With only a few weeks to go until the opening Grand Prix of the 2014 Formula One season, the Red Bull team is currently in a spot of difficulty with the development of its new car – see here for an article upon the problem on the website of the Daily Telegraph today – RED BULL ISSUES
Traditionally, it is hard to keep up with developments in the world of Formula One, the all-pervasive global business enterprise masquerading as motor sport that has been created from scratch by the legendary Bernie Ecclestone over the past forty-plus years.
Governments fall over themselves to bow down to F1’s dictator in the hope of expectation of meeting his exacting demands and securing for themselves a place – however temporary – in the list of venues graced by the FI circus as it proceeds on its annual marketing and money-generating expedition.
Simultaneously, team managements wait in constant trepidation for Bernie’s latest tinkerings with the rules on technical specifications, pit stops, tyre use and the points system – of which the radical changes demanded for 2014, now causing Red Bull its problems, are simply the latest.
Central to all of this, of course, is a commercial imperative, i.e. keeping ‘the product’ attractive to the near-infinite worldwide television audience which generates the tsunami of revenue coming into the sport. Compared to these, the multi-million pound cost effect of every slight adjustment of the ‘rules and specifications’ tiller – however misguided and whacky they may seem to those outside F1 who are looking in – are but a mere bagatelle.
The perfect example of this at work in F1 occurred a few years back when a member of Ferrari’s technical team defected to Mercedes McLaren, taking with him some of Ferrari’s secrets.
Whether Mercedes McLaren made much, or any, use of them is unclear. But they were judged ‘guilty’ when the matter came before the F1 authorities and got fined. Guess how much? £50 million.
Let me repeat that – they got fined fifty million pounds sterling.
You might have thought that would teach the offenders a lesson and/or that the effect of this ruling would impact upon their team’s operations for the following season. Or indeed, for several years to come after that. Not really. What actually happened was that Mercedes’ Ron Dennis wrote out a proverbial cheque for £50 million … and that was that. Incident over. But it demonstrates just how much money is sloshing around within the world of F1. Tens, if not hundreds, of industry insiders have become millionaires as a result and, for obvious reasons, nobody wants to rock the boat unduly or – horror of horrors – kill the goose that lays the golden egg.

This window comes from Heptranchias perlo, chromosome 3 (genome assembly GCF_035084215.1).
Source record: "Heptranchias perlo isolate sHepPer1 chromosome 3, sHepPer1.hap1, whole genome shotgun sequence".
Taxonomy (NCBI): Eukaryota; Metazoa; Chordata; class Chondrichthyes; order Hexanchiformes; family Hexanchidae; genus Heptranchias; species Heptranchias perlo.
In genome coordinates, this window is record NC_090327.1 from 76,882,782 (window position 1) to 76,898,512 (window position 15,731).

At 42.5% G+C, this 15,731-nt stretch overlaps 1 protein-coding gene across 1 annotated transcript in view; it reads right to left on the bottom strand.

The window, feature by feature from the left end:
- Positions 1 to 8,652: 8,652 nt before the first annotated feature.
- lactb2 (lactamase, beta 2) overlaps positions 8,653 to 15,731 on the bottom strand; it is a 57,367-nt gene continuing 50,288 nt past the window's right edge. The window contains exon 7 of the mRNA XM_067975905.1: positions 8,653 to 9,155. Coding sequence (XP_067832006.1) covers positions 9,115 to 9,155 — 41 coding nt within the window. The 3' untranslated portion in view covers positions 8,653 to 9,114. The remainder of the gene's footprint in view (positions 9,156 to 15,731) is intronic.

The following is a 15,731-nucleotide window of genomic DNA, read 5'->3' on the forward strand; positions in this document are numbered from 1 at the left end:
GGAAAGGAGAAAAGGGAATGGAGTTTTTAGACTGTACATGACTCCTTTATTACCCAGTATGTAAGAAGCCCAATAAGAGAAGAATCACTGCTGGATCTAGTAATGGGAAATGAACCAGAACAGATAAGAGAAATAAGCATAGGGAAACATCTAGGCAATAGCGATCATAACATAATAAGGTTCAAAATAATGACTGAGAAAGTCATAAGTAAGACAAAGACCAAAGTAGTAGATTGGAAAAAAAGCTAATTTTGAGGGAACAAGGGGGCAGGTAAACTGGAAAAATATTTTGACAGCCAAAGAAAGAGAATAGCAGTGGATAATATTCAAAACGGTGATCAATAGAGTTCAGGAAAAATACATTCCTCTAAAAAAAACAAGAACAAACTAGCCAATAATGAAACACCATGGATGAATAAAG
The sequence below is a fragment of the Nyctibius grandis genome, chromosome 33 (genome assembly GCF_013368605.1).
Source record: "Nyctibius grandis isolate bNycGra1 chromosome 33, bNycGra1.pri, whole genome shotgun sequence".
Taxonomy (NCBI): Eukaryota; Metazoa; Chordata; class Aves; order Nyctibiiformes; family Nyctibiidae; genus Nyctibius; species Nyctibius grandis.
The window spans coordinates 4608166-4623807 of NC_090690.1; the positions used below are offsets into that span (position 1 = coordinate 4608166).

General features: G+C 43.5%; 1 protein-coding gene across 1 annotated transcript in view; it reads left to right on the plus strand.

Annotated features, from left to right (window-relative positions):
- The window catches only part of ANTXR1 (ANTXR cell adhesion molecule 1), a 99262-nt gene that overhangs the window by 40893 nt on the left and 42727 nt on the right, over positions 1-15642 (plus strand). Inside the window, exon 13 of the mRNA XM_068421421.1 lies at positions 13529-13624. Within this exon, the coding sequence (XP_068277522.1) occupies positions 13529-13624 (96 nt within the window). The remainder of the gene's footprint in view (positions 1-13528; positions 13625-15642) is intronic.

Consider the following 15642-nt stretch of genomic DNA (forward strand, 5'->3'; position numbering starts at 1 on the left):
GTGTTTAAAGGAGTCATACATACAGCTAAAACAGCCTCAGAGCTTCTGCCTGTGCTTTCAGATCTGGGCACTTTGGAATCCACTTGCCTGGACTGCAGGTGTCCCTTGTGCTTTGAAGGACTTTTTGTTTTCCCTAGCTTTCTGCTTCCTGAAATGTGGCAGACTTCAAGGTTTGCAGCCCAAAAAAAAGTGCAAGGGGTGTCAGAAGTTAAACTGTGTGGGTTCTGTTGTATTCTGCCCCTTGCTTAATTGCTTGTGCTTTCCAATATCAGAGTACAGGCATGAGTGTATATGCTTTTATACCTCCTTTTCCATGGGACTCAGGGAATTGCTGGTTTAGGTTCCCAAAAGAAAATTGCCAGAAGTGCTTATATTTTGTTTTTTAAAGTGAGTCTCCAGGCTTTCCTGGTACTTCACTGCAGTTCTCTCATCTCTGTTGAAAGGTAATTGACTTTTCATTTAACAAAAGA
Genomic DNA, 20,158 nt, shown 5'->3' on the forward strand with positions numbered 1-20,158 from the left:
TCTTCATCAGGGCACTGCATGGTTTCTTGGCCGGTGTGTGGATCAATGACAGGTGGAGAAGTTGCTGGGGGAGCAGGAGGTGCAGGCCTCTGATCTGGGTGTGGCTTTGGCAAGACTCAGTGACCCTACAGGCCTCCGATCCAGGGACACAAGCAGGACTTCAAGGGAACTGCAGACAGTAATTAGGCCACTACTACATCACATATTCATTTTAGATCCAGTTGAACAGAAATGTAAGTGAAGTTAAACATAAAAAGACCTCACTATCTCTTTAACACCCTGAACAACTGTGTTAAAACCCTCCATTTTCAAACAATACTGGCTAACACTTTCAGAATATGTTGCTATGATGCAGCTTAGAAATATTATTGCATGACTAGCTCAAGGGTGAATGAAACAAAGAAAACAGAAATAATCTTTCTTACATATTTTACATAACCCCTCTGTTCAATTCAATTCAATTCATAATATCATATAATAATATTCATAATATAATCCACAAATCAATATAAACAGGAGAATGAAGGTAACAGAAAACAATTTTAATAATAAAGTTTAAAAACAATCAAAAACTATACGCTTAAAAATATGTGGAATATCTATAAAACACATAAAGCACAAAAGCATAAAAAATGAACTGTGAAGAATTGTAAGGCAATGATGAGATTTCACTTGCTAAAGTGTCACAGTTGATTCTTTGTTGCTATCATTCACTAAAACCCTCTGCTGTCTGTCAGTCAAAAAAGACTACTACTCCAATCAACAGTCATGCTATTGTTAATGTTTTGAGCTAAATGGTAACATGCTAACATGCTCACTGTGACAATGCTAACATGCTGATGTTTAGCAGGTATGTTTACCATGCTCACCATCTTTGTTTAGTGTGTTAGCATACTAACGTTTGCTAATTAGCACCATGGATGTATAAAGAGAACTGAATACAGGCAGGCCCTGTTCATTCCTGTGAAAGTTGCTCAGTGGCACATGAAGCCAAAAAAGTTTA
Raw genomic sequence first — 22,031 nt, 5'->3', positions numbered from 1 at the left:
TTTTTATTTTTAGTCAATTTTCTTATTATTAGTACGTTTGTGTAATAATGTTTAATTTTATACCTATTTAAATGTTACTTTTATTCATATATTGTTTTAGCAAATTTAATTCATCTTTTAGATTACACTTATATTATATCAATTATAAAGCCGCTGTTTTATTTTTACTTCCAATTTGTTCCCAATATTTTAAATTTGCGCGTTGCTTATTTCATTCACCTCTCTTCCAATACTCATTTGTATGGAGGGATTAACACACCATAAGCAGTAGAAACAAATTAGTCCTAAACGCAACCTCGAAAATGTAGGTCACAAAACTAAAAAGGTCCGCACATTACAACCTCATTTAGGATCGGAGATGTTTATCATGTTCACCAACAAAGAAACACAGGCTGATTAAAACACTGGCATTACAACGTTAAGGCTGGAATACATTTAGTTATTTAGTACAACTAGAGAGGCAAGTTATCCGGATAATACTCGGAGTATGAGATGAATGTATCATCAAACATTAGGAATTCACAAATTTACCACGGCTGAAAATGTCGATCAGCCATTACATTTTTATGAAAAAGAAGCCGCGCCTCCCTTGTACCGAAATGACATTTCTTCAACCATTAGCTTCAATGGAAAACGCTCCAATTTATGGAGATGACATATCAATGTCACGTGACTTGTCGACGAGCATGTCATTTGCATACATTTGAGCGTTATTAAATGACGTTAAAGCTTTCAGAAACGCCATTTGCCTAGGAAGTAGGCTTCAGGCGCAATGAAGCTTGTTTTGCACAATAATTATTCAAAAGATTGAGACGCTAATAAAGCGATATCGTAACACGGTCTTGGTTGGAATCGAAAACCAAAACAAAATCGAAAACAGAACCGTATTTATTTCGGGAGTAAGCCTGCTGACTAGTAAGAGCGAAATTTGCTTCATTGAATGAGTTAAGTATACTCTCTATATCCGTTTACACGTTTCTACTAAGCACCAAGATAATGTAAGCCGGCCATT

At the moment, of course, Mr Ecclestone is having a little spot of bother over a series of bribery allegations to do with a change in ownership of some part of F1 or another. Or maybe it’s over the ownership of the entirety of F1. Nobody is quite sure. Probably not even Bernie.
One day, of course – because (presumably) not even Bernie Ecclestone can defy the march of Time – there will have to be a succession. Nobody is in any doubt but that it will be difficult, potentially impossible, to replace Bernie with a combination of several people, let alone a single individual.
To all intents and purposes, Bernie is Formula One. Nobody can deny his achievement in creating and developing F1 to where it has currently reached. His positive attributes include drive, tireless energy and single-mindedness.
At the moment it may not surprise anyone that he is devoting much of his time to trying to weaken Red Bull’s stranglehold upon F1 success, simply because too much dominance by a single team threatens to undermine the vital illusion that the sport is genuinely competitive – which, of course, it is not … and has never been.
I possess a small amount of insider knowledge – albeit, as the saying goes, a little knowledge is a dangerous thing.
The Red Bull team’s current difficulties over their 2014 car, for which the new specifications have been known for about a year, arise from directly their 2013 word championship success.
As early as six or seven races before the end of last year, it became clear that Red Bull and Sebastian Vettel were going to emerge on top. At that point, all but Red Bull – and the two other teams who technically might have been in with a shout if by any chance Red Bull should have a catastrophic meltdown – ‘gave up’ on the 2013 season and instead switched their attentions to developing their 2014 cars.
By the time of the last three races, Red Bull was the sole team working flat out on securing the 2013 world championships. They only began working seriously upon their 2014 car on the weekend after the 2013 titles were secured.
As a result, they were two to six months behind everyone else.
Normally, F1 technical teams begin by securing the basic design and mechanics of their new car and then gradually – over weeks and then months – ‘crank up’ the pressure, step by step, in order to achieve the maximum speed and performance that they can under the new regulations.
This time around, Red Bull decided to try and catch up on the development stakes by doing things the other way around, i.e. designing the car and mechanics ‘to the maximum’ straight away and taking the chance that, by this route, they could get to and maintain top speed and performance instantly.
It hasn’t worked. They have encountered all sorts of niggles and hiccups and are struggling to overcome them.
My understanding is that, internally, Red Bull have already accepted that the chances of their cars actually finishing the first Grand Prix of the season (Melbourne) are next to nil.
They’re working as hard as they can, but they’re not expecting to become truly competitive until at least three, possibly four, races into the season.